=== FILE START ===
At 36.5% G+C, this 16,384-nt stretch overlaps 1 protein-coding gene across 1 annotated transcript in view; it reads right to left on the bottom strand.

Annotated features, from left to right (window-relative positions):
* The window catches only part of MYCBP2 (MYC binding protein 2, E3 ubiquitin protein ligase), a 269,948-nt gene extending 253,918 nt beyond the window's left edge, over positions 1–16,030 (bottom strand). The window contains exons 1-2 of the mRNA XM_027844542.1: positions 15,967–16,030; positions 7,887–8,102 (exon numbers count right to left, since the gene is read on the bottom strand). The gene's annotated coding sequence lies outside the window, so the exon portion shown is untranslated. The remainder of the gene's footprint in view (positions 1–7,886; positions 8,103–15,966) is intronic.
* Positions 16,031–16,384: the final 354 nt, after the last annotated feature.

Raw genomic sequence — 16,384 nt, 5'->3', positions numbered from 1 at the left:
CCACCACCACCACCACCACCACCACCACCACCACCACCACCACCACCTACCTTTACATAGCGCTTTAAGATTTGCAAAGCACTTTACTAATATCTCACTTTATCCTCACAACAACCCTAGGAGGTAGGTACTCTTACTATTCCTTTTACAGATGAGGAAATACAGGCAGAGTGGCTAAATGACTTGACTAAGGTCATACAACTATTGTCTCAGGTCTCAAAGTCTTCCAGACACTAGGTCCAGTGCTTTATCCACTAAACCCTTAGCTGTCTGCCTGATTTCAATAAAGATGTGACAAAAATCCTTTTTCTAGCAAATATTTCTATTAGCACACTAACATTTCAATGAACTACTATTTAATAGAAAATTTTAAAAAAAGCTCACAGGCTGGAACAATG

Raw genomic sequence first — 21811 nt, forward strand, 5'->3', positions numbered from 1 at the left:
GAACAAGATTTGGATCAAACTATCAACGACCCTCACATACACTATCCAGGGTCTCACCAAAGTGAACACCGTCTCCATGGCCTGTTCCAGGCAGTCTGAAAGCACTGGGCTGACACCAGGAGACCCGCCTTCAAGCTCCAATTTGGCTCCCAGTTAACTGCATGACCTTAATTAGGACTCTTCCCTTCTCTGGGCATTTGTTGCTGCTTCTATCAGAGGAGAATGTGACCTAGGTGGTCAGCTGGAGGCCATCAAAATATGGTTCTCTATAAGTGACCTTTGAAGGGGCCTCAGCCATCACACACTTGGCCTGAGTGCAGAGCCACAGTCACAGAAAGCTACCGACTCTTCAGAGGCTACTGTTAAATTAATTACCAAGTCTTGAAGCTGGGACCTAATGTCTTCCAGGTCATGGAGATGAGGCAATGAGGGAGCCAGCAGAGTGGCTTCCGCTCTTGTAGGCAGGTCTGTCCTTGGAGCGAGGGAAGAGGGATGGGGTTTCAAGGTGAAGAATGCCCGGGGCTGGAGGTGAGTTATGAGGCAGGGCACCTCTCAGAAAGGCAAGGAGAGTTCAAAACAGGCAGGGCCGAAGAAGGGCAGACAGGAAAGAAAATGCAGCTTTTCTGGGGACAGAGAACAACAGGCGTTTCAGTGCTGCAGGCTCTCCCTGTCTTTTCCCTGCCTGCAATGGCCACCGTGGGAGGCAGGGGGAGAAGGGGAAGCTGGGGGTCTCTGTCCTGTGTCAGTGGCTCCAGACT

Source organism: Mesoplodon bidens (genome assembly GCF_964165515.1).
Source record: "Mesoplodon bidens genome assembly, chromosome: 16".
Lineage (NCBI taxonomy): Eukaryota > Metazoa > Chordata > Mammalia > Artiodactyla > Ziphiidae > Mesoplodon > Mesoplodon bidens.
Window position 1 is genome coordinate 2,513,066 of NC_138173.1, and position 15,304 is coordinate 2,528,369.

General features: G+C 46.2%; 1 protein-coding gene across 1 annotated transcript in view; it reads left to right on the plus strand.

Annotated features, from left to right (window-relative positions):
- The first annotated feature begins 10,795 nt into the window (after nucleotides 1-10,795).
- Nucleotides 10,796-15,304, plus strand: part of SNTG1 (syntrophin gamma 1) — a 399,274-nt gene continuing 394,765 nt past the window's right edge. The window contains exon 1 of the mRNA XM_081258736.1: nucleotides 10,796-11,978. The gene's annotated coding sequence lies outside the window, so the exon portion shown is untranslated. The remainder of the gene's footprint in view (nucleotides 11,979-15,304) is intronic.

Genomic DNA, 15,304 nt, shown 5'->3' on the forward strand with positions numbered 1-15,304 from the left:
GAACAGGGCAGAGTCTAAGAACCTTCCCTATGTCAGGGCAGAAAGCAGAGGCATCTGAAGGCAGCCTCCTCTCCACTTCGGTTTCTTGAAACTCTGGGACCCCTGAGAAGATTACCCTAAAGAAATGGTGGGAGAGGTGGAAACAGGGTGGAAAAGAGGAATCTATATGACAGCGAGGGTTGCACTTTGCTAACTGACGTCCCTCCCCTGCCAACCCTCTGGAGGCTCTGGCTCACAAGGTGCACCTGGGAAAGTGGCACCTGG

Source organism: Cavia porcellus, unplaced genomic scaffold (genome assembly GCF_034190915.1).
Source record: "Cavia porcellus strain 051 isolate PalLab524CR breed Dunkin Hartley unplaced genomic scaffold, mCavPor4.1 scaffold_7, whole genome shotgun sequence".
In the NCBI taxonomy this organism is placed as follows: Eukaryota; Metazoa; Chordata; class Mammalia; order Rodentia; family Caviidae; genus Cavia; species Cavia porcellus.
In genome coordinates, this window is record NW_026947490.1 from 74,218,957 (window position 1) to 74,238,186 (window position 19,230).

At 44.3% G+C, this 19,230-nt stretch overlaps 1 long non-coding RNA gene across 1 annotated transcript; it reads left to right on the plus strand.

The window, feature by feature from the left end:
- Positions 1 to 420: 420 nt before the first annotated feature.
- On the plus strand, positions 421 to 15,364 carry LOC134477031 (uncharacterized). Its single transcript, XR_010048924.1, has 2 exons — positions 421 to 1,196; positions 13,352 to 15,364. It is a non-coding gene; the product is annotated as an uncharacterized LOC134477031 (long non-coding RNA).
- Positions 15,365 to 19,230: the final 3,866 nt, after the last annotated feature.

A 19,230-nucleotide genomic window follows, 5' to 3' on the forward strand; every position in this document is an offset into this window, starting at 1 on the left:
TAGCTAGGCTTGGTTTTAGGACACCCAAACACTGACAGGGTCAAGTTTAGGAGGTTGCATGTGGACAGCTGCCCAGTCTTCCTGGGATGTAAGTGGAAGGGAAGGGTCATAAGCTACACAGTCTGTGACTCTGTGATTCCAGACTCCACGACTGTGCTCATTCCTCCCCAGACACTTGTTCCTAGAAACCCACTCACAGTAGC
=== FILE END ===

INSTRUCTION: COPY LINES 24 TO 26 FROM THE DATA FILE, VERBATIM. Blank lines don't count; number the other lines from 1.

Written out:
The window, feature by feature from the left end:
- Positions 1 to 420: 420 nt before the first annotated feature.
- On the plus strand, positions 421 to 15,364 carry LOC134477031 (uncharacterized). Its single transcript, XR_010048924.1, has 2 exons — positions 421 to 1,196; positions 13,352 to 15,364. It is a non-coding gene; the product is annotated as an uncharacterized LOC134477031 (long non-coding RNA).